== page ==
Companies are working to make your death machines zero-waste and eco-friendly.
From solar submarines to low carbon lasers, the climate crisis is giving weapons manufacturers new opportunities to hawk their deadly products with eco-friendly marketing.
VICE and Unearthed have examined documents prepared by some of the world’s biggest weapons manufacturers to see how they’re responding to the climate emergency. We’ve learned that the arms industry fears cuts in fossil fuel use will undermine demand for highly polluting products like tanks, planes and ships. But from developing new, greener weapons to spotting “financial opportunities” amid threats to public safety caused by environmental disaster, the industry is looking for ways the climate crisis can increase sales.
Raytheon, an American aerospace and defence company that had net sales worth in excess of $27 billion in 2018, told the Carbon Disclosure Project (CDP) last year that it’s investing in technologies that are either “low carbon or do not require as much fossil fuel”. So you can give Mother Earth a big hug at the same time as you eviscerate your enemies on the battlefield.
In a report submitted to the CDP – a small NGO that asks major companies to detail their climate plans annually – Raytheon said it was putting its money into “high powered microwave systems”, which apparently can be used to disable multiple drones at once, and “high energy laser weapon systems”. A video posted on Raytheon’s YouTube channel shows the lasers easily swatting drones and missiles out of the sky like a game of low-carbon Space Invaders.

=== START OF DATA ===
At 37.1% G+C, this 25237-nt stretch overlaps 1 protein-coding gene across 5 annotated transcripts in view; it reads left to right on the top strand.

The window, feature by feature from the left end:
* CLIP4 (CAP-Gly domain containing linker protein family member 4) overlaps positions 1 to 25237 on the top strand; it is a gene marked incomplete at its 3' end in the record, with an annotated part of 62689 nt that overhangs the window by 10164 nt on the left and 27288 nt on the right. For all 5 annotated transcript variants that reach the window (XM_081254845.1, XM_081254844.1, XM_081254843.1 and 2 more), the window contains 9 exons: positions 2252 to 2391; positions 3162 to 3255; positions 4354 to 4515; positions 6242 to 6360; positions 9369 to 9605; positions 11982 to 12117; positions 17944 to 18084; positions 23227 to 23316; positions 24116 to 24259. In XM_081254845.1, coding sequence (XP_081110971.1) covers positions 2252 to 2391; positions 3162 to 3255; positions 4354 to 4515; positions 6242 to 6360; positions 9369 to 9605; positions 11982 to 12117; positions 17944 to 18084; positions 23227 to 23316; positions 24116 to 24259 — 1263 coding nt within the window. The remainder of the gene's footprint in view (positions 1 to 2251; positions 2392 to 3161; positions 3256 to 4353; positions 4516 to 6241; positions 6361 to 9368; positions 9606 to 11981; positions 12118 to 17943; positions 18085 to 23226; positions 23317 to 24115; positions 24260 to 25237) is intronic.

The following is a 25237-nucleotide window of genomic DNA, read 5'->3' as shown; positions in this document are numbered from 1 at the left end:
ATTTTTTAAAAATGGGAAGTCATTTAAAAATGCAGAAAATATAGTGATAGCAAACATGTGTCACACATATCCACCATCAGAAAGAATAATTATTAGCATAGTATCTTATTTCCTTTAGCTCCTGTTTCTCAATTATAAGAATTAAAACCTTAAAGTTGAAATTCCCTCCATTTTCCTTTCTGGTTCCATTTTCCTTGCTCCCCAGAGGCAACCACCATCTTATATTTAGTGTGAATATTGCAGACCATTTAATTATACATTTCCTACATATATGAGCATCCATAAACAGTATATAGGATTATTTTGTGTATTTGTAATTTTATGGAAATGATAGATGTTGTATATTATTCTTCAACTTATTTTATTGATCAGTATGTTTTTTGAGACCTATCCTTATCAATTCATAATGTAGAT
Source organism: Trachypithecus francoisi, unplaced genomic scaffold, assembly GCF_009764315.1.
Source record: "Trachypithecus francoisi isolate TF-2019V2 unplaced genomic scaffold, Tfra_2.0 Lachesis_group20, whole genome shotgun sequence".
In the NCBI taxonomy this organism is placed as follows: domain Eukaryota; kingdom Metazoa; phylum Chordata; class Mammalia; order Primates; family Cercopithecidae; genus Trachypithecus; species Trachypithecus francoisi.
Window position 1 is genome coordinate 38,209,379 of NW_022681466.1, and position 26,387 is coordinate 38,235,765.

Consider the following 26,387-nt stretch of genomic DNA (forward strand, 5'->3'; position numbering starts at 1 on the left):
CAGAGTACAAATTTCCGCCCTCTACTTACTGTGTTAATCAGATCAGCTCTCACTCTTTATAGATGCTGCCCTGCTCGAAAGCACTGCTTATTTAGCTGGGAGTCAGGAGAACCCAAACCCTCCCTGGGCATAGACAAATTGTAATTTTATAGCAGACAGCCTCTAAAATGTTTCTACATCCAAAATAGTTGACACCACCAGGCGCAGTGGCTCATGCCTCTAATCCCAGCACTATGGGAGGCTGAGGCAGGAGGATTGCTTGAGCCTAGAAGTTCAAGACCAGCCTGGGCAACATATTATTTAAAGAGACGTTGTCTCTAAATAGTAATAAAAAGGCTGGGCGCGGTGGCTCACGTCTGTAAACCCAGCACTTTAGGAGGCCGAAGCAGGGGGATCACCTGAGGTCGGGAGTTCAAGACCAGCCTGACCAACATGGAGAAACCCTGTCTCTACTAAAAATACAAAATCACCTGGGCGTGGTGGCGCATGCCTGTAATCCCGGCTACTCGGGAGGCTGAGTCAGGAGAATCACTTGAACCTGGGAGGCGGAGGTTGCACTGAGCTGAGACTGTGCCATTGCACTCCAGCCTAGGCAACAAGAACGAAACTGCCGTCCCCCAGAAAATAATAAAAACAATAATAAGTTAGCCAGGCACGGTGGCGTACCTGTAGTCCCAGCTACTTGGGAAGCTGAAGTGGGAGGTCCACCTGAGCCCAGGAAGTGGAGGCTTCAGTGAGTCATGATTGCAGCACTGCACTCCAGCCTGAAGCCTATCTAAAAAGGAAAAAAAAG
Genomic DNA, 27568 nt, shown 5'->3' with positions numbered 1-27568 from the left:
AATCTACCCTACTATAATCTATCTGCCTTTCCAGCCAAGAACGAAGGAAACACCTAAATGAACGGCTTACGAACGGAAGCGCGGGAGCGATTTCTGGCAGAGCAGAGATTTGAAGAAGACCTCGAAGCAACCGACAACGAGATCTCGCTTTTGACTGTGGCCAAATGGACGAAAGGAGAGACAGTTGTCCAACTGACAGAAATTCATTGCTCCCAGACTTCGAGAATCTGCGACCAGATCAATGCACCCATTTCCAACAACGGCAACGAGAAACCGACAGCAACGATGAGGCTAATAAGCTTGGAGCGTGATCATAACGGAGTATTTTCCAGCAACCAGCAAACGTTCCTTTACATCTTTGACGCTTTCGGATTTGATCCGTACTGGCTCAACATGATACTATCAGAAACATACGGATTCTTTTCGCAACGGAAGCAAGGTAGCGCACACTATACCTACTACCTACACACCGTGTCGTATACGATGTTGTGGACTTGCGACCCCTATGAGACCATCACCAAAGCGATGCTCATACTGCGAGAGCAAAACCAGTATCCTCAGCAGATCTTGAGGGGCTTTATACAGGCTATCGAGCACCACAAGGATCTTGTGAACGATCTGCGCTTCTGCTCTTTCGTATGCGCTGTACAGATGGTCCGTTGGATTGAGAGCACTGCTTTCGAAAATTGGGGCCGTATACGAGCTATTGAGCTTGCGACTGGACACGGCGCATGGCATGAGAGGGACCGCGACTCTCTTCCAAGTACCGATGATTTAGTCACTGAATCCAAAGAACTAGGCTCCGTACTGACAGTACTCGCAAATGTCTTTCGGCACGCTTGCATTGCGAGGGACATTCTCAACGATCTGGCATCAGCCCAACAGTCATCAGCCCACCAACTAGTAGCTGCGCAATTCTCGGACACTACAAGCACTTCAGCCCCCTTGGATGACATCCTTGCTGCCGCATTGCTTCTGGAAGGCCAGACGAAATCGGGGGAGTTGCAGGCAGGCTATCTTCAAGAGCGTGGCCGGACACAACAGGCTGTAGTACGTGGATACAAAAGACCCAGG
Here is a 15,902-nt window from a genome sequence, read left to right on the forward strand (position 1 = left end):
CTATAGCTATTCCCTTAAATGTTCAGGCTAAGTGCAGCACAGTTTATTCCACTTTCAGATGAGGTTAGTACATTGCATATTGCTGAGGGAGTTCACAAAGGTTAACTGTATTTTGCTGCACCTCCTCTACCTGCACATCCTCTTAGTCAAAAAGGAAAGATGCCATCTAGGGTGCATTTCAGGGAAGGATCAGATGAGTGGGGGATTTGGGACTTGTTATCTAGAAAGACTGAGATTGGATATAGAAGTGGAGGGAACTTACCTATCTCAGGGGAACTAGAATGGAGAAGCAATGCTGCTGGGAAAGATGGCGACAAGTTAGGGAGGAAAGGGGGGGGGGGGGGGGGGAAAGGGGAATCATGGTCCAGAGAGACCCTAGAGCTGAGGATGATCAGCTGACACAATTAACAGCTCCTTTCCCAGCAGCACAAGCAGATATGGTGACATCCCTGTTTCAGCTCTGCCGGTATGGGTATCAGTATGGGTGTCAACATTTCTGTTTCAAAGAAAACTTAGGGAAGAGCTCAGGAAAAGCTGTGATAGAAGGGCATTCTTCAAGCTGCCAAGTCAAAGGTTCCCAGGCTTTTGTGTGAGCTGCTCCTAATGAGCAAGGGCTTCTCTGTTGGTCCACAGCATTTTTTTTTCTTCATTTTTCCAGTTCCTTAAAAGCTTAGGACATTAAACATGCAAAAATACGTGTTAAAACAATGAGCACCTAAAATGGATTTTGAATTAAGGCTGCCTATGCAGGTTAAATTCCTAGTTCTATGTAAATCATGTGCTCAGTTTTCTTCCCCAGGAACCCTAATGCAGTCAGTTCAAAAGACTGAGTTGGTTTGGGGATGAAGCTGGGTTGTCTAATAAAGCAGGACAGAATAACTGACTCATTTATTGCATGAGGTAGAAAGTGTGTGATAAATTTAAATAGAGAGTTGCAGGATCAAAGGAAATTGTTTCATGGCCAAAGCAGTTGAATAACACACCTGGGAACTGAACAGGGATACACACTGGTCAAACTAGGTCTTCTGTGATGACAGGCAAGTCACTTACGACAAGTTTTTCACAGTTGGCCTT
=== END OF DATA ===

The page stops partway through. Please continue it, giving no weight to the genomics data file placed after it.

BAE Systems, the British firm that has played a leading role in supplying the Saudi air force with materials for its war in Yemen, wrote in its 2019 CDP submission that it was testing new equipment in a “wider range of temperatures than similar products have been specified for in the past”. Many of its key markets, including the Middle East, face increasing extremes of heat if temperatures rise unabated.
Reduce, re-use, recycle are the watch words of the eco-conscious everywhere, and in the UK, the Ministry of Defence has said it is looking to cut down on plastic and other forms of waste by reusing “munition packages”, used to hold everything from bullets to missile components.
Lockheed Martin cites its venture capital arm, Lockheed Martin Ventures, in its CDP submission. The firm has investments in several robotics firms and a Californian business called Ocean Aero, which makes solar powered submarines.
According to Ocean Aero’s website, these solar submarines can tackle illegal fishing and help with environmental monitoring. But as an article jointly published by Ocean Aero and Lockheed Martin in 2018 sets out, they can also be used for silently killing people.
“In the future, it is clear that the Submaran™ will be ‘missionized’,” it says euphemistically. The document adds that such missions likely use “a variety of Lockheed Martin payloads and systems integration expertise, to become the cross-domain lynchpin of a ‘system of systems’ performing a diverse assortment of potential missions, including those requiring a covert platform”.
Several firms warn that new regulations aimed at addressing climate change by limiting fossil fuel production and greenhouse gas emissions could negatively affect their businesses. Research published last summer by Brown University found that the US military produces more CO2 emissions annually than some countries, including Portugal and Sweden.